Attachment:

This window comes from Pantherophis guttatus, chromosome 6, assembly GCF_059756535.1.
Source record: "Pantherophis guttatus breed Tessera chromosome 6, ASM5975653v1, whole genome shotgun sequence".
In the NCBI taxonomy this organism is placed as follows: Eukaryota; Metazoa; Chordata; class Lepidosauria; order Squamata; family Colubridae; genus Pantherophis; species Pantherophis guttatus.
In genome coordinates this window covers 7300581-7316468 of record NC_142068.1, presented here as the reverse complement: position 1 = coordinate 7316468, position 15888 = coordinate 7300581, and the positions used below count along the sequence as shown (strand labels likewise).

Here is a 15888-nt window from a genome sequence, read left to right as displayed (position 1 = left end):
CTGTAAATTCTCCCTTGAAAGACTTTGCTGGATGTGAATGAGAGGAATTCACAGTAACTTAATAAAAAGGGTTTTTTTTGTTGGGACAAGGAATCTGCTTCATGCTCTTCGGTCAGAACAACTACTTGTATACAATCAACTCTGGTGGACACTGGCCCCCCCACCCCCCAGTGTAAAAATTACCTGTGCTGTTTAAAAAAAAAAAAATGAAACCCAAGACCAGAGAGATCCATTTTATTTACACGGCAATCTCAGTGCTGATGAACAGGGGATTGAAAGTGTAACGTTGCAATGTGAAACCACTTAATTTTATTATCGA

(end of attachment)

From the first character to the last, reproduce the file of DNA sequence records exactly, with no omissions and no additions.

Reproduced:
This window comes from Pantherophis guttatus, chromosome 6, assembly GCF_059756535.1.
Source record: "Pantherophis guttatus breed Tessera chromosome 6, ASM5975653v1, whole genome shotgun sequence".
In the NCBI taxonomy this organism is placed as follows: Eukaryota; Metazoa; Chordata; class Lepidosauria; order Squamata; family Colubridae; genus Pantherophis; species Pantherophis guttatus.
In genome coordinates this window covers 7300581-7316468 of record NC_142068.1, presented here as the reverse complement: position 1 = coordinate 7316468, position 15888 = coordinate 7300581, and the positions used below count along the sequence as shown (strand labels likewise).

Here is a 15888-nt window from a genome sequence, read left to right as displayed (position 1 = left end):
CTGTAAATTCTCCCTTGAAAGACTTTGCTGGATGTGAATGAGAGGAATTCACAGTAACTTAATAAAAAGGGTTTTTTTTGTTGGGACAAGGAATCTGCTTCATGCTCTTCGGTCAGAACAACTACTTGTATACAATCAACTCTGGTGGACACTGGCCCCCCCACCCCCCAGTGTAAAAATTACCTGTGCTGTTTAAAAAAAAAAAAATGAAACCCAAGACCAGAGAGATCCATTTTATTTACACGGCAATCTCAGTGCTGATGAACAGGGGATTGAAAGTGTAACGTTGCAATGTGAAACCACTTAATTTTATTATCGA